4. django has a built in database administration panel. You can also manage your database in Laravel using PHPMyAdmin.

To me, both of the framework are decent in each language. If I need to write multi-threaded processing algorithms, I will choose django, else I might choose Laravel if I need to integrate with those old PHP system. It’s always better to work with sometime you already familiar with.

How to Install Windows 10 Cumulative Patch KB3189866

How to Install Windows 10 Cumulative Patch KB3189866
I’m seeing posts all over the web from folks trying to install the latest Windows 10 Anniversary Update (version 1607) cumulative update. KB3189866 is supposed to bring Win10 AU to build 14393.187, but reports say the installer gets stuck at 45 percent, 48 percent, 95 percent, and various other points along the way.The problem’s widespread, and Microsoft has known about it since shortly after the patch dropped. Since it’s a cumulative update, there’s no easy solution.

Microsoft will certainly figure out what’s blocking the patch, but in order to fix it the company will have to release a new cumulative update. Unless it can find a magic way to modify a released cumulative update, the only solution is a new cumulative update that absolves the sins of the original. That’s one of the big problems with these massive, one-way “as a service” patches. It’s also a totally predictable problem.
If you’re faced with this issue, be of good cheer: There’s an easy solution. Some suggest that you crank up Internet Explorer and download the patch from the Microsoft Update Catalog. There are links for the 32- and 64-bit versions of Win10, but they require Internet Explorer and the installation of an ActiveX control.
Fortunately, there’s a trick for getting to the Microsoft Update Catalog without using IE and without installing a 1990s-era ActiveX program. Make sure you’re running Windows 10 Anniversary Update, version 1607 (type winver in the Cortana Search box). You can then use any browser to click on this link.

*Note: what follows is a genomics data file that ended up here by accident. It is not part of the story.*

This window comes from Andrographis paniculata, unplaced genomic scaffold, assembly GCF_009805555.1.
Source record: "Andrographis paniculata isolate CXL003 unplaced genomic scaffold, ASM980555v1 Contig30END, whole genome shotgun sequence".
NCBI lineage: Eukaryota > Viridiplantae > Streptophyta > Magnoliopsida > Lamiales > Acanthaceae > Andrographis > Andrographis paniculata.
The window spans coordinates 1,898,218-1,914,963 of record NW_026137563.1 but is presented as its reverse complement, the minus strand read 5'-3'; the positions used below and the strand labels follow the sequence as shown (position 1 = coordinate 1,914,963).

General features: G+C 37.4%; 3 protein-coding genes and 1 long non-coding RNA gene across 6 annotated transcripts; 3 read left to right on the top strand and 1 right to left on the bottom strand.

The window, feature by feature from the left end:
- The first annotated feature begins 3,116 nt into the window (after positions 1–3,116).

If you have an RSS recognition add-on in Firefox or Chrome — for example “RSS Subscription extension (by Google)” for Chrome — you will immediately see links for downloading KB 3189866. They are:

  • Cumulative Update for Windows 10 Version 1607 for x64-based Systems (KB3189866) — this is the 64-bit version of the patch
  • Cumulative Update for Windows Server 2016 for x64-based Systems (KB3189866) — the version for Server 2016
  • Cumulative Update for Windows 10 Version 1607 (KB3189866) — which is the 32-bit version

If you don’t have an RSS recognition add-on, you see raw RSS text, which is pretty easy to decipher. Look for those three entries.

Click on the link to go into the Microsoft Update Catalog, click Download Now, click on the MSU file you want to download, choose to use the Standalone Update Installer, and click OK.

KB3189866 will install itself; you reboot and carry on.

Helper Service in Laravel 5.2

Helper Service in Laravel 5.2

First, create a new PHP file in app\Helpers directory, for example UserServiceProvider.php.


use Illuminate\Support\Facades\Session;

function is_logged_in()
    if (Session::get("user_id") != "") {
        return true;
    return false;

Next, create new providers using php artisan make:provider HelperServiceProvider in the console. Then update the file content as followed:

namespace App\Providers;
use Illuminate\Support\ServiceProvider;
class HelperServiceProvider extends ServiceProvider
     * Bootstrap the application services.
     * @return void
    public function boot()
     * Register the application services.
     * @return void
    public function register()
        require base_path() . '/app/Helpers/UserServiceProvider.php';

Lastly, add the reference to the helper provider in config\app.php, as followed:

'providers'=> [


Now, you can call the helper function anywhere by just calling the method is_logged_in().

MySQL Clone Database

MySQL Clone Database

To clone a database named database_one into ‘database_two’ in MySQL, the following command can be used:

$root@server: mysqldump database_one -u username -p > database_one.sql
$root@server: mysql database_two -u username -p < database_one.sql

where username is the username of your MySQL database.